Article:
Adjustable rate mortgages are back, but not as you remember them

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A rise in interest rates has revived demand for adjustable rate mortgages. But these loans bear little resemblance to those accused of fueling the 2008-09 financial crisis.

According to the Mortgage Bankers Association, applications for ARMs, a type of mortgage that carries a lower rate in the early years of the loan, more than doubled in April from a year earlier. More than 9% of mortgage applications submitted last week were for adjustable rate mortgages, up from 4% a year ago.

ARMs still make up a tiny fraction of the mortgage market — 2.1% in March, according to the Urban Institute, compared with 0.6% a year earlier. They accounted for half of all mortgages at their pre-crisis peak.

Their nascent resurgence is another sign that rising rates are pressuring home buyers. But mortgage industry executives said there was little reason to fear a repeat meltdown. Loans – and borrowers – today are much safer than they were in the years before the crisis, when lenders gave loans with very low interest rates to subprime borrowers on a little more than their word.

“The type of borrower who qualifies for these ARMs today is very different from the borrower profile we saw in 2006, 2007, 2008,” said Pat Sheehy, managing director of Hamilton Home Loans.

Mr Sheehy began offering five-, seven- and 10-year ARMs earlier this year, when the cost of variable-rate loans fell significantly below the average rate for a 30-year fixed-rate mortgage.

Hamilton customers approved for variable-rate loans have an average credit score of about 750, compared to an average of 730 for applicants approved for 30-year mortgages, Sheehy said.

Nearly 11% of mortgages issued by Hamilton in the six weeks since the Sunrise, Fla.-based lender launched the ARM offering carried adjustable rates, Mr Sheehy said. He expects that share to reach 15-20% this year.

Variable rate mortgages became popular in the years leading up to the 2008-2009 crisis, when house prices rose steadily and lending standards were relaxed.

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Lenders lured borrowers with exceptionally low introductory rates that dramatically reduced early mortgage payments, allowing homebuyers to stretch their budgets. Some borrowers easily qualified for interest-only loans, even though their incomes made it unlikely that they could afford larger principal repayments down the line.

When the loans were subsequently reset, many borrowers were unable to afford the higher payments and were forced to sell. Home prices have plunged, leaving many Americans underwater on their mortgages. Seizures surged. Banks, mortgage lenders and investors holding mortgage-related securities suffered massive losses.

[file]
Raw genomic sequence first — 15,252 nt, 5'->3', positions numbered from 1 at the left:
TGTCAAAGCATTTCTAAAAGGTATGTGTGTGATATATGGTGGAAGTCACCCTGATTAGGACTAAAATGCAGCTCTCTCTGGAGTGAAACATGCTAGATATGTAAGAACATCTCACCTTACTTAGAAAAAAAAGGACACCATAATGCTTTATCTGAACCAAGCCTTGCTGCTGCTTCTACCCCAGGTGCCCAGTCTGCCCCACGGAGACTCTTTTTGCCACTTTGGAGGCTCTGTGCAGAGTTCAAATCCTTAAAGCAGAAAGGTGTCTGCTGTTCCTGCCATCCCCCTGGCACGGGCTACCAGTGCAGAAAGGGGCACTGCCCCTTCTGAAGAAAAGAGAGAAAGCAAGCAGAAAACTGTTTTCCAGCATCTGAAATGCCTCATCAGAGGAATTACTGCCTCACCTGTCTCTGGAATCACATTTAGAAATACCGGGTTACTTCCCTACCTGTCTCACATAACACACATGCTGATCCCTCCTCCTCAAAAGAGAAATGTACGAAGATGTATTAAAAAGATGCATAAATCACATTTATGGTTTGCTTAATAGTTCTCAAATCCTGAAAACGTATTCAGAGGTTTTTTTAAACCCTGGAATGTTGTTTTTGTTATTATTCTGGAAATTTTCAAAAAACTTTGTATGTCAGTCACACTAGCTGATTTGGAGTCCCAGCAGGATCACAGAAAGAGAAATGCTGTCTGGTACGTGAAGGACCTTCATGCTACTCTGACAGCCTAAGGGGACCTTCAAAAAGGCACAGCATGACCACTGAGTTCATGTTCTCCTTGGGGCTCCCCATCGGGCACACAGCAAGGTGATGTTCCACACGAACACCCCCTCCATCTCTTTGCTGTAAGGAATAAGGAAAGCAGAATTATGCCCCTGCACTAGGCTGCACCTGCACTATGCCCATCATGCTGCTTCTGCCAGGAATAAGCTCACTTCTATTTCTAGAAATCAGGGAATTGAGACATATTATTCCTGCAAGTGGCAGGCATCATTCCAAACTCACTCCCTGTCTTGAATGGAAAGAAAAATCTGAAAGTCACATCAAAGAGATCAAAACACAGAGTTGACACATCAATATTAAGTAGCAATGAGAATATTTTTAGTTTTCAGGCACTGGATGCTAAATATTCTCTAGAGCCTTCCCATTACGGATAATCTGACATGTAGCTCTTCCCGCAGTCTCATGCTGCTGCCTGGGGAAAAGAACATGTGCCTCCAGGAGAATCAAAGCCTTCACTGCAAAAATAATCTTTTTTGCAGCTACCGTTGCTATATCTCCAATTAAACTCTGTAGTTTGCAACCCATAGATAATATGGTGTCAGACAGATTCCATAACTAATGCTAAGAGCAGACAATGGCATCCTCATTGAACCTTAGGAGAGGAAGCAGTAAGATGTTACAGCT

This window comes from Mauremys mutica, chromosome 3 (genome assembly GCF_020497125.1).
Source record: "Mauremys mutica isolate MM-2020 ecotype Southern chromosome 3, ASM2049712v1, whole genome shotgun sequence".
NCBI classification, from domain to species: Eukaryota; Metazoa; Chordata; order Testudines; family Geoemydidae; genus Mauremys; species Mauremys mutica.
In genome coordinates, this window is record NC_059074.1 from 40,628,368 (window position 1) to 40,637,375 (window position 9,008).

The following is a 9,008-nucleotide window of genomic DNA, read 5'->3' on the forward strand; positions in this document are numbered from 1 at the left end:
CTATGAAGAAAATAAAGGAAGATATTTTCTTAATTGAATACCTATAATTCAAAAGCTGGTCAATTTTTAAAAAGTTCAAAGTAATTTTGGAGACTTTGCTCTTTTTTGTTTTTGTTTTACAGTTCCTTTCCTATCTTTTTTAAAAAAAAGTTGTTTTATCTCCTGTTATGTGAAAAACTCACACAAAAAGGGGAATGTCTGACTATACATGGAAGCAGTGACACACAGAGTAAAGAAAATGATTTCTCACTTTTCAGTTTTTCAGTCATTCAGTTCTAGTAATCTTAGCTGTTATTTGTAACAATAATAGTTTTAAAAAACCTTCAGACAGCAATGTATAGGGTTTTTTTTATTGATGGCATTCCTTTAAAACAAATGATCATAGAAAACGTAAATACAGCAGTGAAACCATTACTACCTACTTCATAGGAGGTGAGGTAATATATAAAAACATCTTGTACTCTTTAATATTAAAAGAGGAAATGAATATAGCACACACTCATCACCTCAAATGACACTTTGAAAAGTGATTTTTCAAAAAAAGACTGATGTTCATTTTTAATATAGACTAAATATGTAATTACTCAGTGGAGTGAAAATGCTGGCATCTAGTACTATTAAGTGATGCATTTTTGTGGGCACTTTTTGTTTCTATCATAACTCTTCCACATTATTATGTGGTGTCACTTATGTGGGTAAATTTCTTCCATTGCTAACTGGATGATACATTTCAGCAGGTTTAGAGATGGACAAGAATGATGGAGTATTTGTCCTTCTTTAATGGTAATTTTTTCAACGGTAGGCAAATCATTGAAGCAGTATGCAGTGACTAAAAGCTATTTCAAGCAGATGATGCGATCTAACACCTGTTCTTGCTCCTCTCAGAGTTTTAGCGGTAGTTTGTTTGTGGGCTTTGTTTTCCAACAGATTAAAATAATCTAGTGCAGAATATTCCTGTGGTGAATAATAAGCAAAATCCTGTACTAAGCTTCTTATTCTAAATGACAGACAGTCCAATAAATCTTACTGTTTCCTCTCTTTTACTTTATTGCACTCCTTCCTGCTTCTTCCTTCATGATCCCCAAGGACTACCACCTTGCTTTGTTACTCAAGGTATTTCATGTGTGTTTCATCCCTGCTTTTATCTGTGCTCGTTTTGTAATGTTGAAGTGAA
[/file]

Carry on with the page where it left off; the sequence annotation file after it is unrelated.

Post-crisis regulations have significantly reduced ARM offerings and improved borrower protection. Short-term incentive rates were banned and annual increases were capped. Lenders and servicers must notify borrowers in writing of upcoming rate changes. And lenders can no longer penalize borrowers who refinance an ARM or prepay it.

Borrowers applying for ARMs today must be able to afford monthly payments significantly above the initial rate. And it’s become much harder for subprime borrowers to get any type of mortgage. According to the Federal Reserve Bank of New York, about 2% of mortgages issued in the first quarter of 2022 went to borrowers with credit scores below 620, compared to about 13% in the first three months of 2005.

Banks tend to keep ARMs on their books these days. In the years before the financial crisis, they were often packaged and sold to investors.

Average adjustable mortgage rates last week ranged from 3.63% to 5.24%, depending on the terms of the loan, according to Bankrate.com. The website’s average rate on a 30-year fixed rate mortgage was 5.45% over the same period.

Higher rates on the 30-year mortgage helped push mortgage payments up more than $300 in 2022, according to the Federal Reserve Bank of Atlanta. A median U.S. household needed 38.6% of its income to cover payments for a median-priced home in March. This represents an increase from 32.6% at the end of 2021 and the highest level since August 2007.

The potential savings borrowers can realize by opting for an ARM hit their highest level in May since at least 2015, according to Redfin Corp., a real estate brokerage firm.

Borrowers pay about $15,600 less over five years, or $260 per month, with what’s called a 5/1 ARM. This type of adjustable rate loan offers a reduced interest rate for five years before being reset each year.

Write to Orla McCaffrey at [email protected]

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